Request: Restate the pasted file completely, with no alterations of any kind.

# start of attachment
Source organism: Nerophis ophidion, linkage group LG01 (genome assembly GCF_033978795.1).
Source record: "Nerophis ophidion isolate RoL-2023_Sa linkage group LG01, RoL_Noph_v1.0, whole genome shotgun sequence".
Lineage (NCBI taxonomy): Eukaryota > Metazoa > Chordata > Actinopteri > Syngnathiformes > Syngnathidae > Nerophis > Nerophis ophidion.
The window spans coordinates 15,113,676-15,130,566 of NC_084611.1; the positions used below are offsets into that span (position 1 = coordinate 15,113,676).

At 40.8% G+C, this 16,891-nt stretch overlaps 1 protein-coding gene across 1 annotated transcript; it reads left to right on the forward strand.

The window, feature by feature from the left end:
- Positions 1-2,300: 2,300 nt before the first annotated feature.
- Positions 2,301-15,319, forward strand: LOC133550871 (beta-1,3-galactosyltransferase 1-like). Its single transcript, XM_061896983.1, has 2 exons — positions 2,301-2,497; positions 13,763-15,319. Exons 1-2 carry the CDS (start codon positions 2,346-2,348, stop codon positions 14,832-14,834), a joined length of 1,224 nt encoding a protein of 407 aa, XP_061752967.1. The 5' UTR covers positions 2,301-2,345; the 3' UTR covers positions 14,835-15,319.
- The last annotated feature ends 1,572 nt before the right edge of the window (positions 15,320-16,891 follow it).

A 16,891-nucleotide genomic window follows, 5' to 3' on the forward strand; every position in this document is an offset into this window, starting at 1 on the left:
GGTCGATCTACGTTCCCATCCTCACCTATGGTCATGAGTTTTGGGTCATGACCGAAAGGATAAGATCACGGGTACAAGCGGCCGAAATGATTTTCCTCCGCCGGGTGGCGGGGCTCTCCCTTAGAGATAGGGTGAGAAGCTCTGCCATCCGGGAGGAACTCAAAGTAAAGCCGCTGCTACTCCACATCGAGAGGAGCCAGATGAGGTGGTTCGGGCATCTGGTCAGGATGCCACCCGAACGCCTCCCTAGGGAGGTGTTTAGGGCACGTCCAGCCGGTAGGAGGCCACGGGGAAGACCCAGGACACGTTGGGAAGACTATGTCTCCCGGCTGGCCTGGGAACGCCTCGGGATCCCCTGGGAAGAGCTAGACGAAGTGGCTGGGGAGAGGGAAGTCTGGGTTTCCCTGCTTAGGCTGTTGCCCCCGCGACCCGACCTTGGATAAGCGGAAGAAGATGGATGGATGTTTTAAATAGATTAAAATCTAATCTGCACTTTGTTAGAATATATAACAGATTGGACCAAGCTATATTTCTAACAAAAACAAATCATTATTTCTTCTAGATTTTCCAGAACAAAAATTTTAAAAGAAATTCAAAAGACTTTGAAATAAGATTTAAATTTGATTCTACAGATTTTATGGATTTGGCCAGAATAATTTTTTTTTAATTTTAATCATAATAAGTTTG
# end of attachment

Source organism: Nerophis ophidion, linkage group LG01 (genome assembly GCF_033978795.1).
Source record: "Nerophis ophidion isolate RoL-2023_Sa linkage group LG01, RoL_Noph_v1.0, whole genome shotgun sequence".
Lineage (NCBI taxonomy): Eukaryota > Metazoa > Chordata > Actinopteri > Syngnathiformes > Syngnathidae > Nerophis > Nerophis ophidion.
The window spans coordinates 15,113,676-15,130,566 of NC_084611.1; the positions used below are offsets into that span (position 1 = coordinate 15,113,676).

At 40.8% G+C, this 16,891-nt stretch overlaps 1 protein-coding gene across 1 annotated transcript; it reads left to right on the forward strand.

The window, feature by feature from the left end:
- Positions 1-2,300: 2,300 nt before the first annotated feature.
- Positions 2,301-15,319, forward strand: LOC133550871 (beta-1,3-galactosyltransferase 1-like). Its single transcript, XM_061896983.1, has 2 exons — positions 2,301-2,497; positions 13,763-15,319. Exons 1-2 carry the CDS (start codon positions 2,346-2,348, stop codon positions 14,832-14,834), a joined length of 1,224 nt encoding a protein of 407 aa, XP_061752967.1. The 5' UTR covers positions 2,301-2,345; the 3' UTR covers positions 14,835-15,319.
- The last annotated feature ends 1,572 nt before the right edge of the window (positions 15,320-16,891 follow it).

A 16,891-nucleotide genomic window follows, 5' to 3' on the forward strand; every position in this document is an offset into this window, starting at 1 on the left:
GGTCGATCTACGTTCCCATCCTCACCTATGGTCATGAGTTTTGGGTCATGACCGAAAGGATAAGATCACGGGTACAAGCGGCCGAAATGATTTTCCTCCGCCGGGTGGCGGGGCTCTCCCTTAGAGATAGGGTGAGAAGCTCTGCCATCCGGGAGGAACTCAAAGTAAAGCCGCTGCTACTCCACATCGAGAGGAGCCAGATGAGGTGGTTCGGGCATCTGGTCAGGATGCCACCCGAACGCCTCCCTAGGGAGGTGTTTAGGGCACGTCCAGCCGGTAGGAGGCCACGGGGAAGACCCAGGACACGTTGGGAAGACTATGTCTCCCGGCTGGCCTGGGAACGCCTCGGGATCCCCTGGGAAGAGCTAGACGAAGTGGCTGGGGAGAGGGAAGTCTGGGTTTCCCTGCTTAGGCTGTTGCCCCCGCGACCCGACCTTGGATAAGCGGAAGAAGATGGATGGATGTTTTAAATAGATTAAAATCTAATCTGCACTTTGTTAGAATATATAACAGATTGGACCAAGCTATATTTCTAACAAAAACAAATCATTATTTCTTCTAGATTTTCCAGAACAAAAATTTTAAAAGAAATTCAAAAGACTTTGAAATAAGATTTAAATTTGATTCTACAGATTTTATGGATTTGGCCAGAATAATTTTTTTTTAATTTTAATCATAATAAGTTTG